The Portuguese Health System is universal and based on being resident in Portugal. For this reason, British expats are entitled to receive state healthcare in Portugal by registering as a resident and then with their local health centre (centro de saúde).
Portugal has an extensive state health care system, but overcrowding and varying standards of treatment at a local level may make private care a preferred option in some areas, even with the Portuguese. Within the state healthcare system treatment is provided virtually without charge (just a nominal charge) to Portuguese citizens. Private medical treatment tends to be expensive, so private medical insurance is advisable if you choose this option. In more rural areas private facilities can also be a long distance away.
The state heathcare cover may not be the same as you received on the NHS in the UK, or your home country, but in many reported cases it is better than the UK. You will have to pay a contribution towards some treatments or services.
Points to Note:
We have a separate article dealing with this in more detail, called European Health Insurance Cards.
The EHIC is issued by the Social Security depatment of the country you are contributing to and benefiting from.
If you are still a UK resident and only visiting Portugal then you should get a EHIC from the UK NHS. If you are resident in Portugal and pay Social Security then your card will be issued by the depatment of Social Security in Portugal.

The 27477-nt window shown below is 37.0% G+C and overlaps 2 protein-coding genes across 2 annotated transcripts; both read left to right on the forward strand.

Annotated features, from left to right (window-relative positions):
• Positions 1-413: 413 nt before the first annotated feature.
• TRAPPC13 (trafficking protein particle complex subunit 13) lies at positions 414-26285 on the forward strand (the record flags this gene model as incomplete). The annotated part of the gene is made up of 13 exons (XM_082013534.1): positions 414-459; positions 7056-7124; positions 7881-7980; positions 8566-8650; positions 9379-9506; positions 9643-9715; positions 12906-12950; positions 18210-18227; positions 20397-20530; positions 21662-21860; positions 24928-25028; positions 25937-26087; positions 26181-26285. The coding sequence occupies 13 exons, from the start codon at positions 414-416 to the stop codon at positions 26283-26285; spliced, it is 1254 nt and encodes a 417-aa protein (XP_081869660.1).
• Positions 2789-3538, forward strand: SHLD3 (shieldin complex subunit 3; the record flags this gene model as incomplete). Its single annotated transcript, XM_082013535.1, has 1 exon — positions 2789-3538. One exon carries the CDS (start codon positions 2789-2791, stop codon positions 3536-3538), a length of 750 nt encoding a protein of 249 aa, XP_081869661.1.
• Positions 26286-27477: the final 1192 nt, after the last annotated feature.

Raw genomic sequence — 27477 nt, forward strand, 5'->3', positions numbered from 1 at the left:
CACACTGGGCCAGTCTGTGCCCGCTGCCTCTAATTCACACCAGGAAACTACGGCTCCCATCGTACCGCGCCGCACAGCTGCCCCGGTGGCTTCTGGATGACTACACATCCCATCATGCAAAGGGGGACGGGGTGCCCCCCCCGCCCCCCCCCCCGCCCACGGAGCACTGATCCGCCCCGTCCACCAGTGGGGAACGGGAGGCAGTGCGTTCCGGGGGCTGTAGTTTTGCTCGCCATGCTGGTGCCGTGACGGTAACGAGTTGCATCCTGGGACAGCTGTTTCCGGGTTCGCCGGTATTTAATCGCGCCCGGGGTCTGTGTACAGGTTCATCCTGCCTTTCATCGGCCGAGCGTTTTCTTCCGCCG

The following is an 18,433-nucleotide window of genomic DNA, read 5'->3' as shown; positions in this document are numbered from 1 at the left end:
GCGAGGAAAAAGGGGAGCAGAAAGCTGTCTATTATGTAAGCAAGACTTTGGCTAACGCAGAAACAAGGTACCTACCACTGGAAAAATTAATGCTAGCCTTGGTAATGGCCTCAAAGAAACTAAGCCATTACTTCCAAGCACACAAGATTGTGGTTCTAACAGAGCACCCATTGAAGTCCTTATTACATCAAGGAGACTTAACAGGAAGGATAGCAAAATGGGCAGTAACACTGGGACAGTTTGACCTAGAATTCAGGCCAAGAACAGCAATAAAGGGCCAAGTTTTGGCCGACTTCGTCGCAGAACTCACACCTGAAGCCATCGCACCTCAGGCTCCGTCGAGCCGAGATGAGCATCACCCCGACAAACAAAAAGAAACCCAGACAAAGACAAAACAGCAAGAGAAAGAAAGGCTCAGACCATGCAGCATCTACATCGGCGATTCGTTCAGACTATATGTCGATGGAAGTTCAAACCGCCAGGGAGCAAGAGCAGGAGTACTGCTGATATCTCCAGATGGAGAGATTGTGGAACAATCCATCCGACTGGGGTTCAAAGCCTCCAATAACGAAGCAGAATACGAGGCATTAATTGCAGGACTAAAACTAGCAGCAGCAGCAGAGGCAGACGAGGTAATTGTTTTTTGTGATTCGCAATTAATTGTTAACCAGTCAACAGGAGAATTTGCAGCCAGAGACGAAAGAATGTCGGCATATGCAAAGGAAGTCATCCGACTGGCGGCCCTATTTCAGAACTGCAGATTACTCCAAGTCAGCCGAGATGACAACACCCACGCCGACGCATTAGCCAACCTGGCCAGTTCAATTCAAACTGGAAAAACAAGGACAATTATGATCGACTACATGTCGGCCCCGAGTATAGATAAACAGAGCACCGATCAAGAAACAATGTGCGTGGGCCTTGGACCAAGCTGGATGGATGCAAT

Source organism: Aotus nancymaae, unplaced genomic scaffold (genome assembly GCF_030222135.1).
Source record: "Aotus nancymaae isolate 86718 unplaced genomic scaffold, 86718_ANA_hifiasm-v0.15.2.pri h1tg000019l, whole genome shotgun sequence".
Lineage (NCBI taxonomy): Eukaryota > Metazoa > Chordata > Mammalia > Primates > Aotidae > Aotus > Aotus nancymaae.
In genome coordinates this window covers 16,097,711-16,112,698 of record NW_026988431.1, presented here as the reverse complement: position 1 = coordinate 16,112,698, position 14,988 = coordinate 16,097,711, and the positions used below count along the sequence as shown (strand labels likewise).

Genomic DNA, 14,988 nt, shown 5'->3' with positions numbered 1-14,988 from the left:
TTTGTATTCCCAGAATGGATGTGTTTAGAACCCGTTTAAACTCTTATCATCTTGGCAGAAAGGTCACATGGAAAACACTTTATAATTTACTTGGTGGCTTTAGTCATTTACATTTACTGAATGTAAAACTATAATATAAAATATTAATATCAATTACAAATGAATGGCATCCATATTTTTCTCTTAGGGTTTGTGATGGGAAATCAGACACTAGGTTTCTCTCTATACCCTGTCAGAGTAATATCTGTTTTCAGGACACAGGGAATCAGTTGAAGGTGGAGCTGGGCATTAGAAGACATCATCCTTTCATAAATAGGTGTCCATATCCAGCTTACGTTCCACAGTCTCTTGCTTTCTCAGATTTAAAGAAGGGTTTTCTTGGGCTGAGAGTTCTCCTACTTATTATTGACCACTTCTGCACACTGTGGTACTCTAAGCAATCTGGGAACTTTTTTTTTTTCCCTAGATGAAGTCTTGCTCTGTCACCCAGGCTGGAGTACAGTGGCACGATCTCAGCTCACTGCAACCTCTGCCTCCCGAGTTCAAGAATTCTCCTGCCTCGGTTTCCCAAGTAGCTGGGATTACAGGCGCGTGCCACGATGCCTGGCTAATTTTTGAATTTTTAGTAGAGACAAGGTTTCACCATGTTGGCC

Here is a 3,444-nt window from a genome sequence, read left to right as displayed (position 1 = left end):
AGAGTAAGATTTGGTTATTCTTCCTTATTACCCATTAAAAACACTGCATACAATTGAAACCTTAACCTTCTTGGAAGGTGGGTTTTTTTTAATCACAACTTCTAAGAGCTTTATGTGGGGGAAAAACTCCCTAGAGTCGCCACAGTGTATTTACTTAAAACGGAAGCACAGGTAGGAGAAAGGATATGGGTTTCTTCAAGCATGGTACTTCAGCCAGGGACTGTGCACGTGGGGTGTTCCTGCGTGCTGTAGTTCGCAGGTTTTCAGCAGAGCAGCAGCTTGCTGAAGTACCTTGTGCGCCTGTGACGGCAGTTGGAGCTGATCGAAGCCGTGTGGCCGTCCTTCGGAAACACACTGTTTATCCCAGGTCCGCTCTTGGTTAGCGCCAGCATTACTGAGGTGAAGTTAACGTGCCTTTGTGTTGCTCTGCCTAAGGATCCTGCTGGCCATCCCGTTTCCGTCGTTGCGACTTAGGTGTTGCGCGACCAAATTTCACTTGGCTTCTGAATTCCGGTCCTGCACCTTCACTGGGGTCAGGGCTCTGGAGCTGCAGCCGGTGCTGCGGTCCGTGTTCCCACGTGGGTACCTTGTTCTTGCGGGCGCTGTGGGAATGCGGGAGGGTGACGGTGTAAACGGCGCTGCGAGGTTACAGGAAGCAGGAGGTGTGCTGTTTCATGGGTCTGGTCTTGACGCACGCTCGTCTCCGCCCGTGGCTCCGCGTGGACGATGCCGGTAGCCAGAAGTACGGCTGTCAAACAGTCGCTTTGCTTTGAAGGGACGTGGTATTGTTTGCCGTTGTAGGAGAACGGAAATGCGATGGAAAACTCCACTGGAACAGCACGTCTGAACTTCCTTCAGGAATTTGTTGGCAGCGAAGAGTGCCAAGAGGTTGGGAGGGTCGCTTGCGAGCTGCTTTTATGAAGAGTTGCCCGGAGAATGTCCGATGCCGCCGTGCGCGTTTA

The UK -NHS is responsible for issuing the EHIC to UK pensioners resident in other EU countries. For further information on this change visit the NHS website.
There are variations in these throughout Portugal. But in principle it is your local first stop if you need to see a doctor or nurse. In some area you may not be able to register with a specific doctor, due to lists being full and a shortage of doctors, but you will still be able to see a doctor when you need to.
It would be sensible to register with your local Centro de Saúde as soon as possible, to avoid any unnecessary delays should you need their services.
In some areas there is a main Centro de Saúde in the town or city and subsidiary clinics in some freguesias, which open 1 or 2 days a week. In some towns they have centralised healthcare services into a modern all purpose centre. If you are a long way from a hospital accident & emergency unit then the Centro de Saúde will probably have a SAP or Urgencias clinic which is open longer hours than the doctors surgery, you can go there to see a doctor if you have an urgent need, and cannot wait for an appointment. You will pay a little more for the appointment than you would by making one with your own family doctor, and you would get to see a doctor the same day.
Whatever type of appointment you have with a doctor, if you are in a rural area or a very busy surgery be prepared to wait a long time. Take a book or something to do as you could wait 3-4 hours after your actual appointment time. The level of healthcare in Portugal is very good but the administration systems have a long way to go, and there is a national shortage of doctors. Health Cetres in the cities are much better.
Pharmacies are widely distributed throughout Portugal. They are generally open from Monday to Friday, 09:00 am to 1:00 pm, and 3:00 pm to 7:00 pm. On weekends they are open from 09:00 am to 1:00 pm. One pharmacy in each town will be open 24 hours, they work on a rota, the addresses and telephone number is listed on every pharmacy door (look for farmácia de serviço).
Pharmacies in Portugal will often employ 3 or more Pharmacists, they are much more widely used than in the UK, and they can sometimes supply some antibiotics without prescription.
Non prescription medicines like painkillers and cough remedies are not on sale in supermarkets, like the UK, you will have to get all these from the Pharmacy.
The Emergency Telephone Number is 112, for Fire/Amblance/Police.
This number is common throughout Europe (including UK)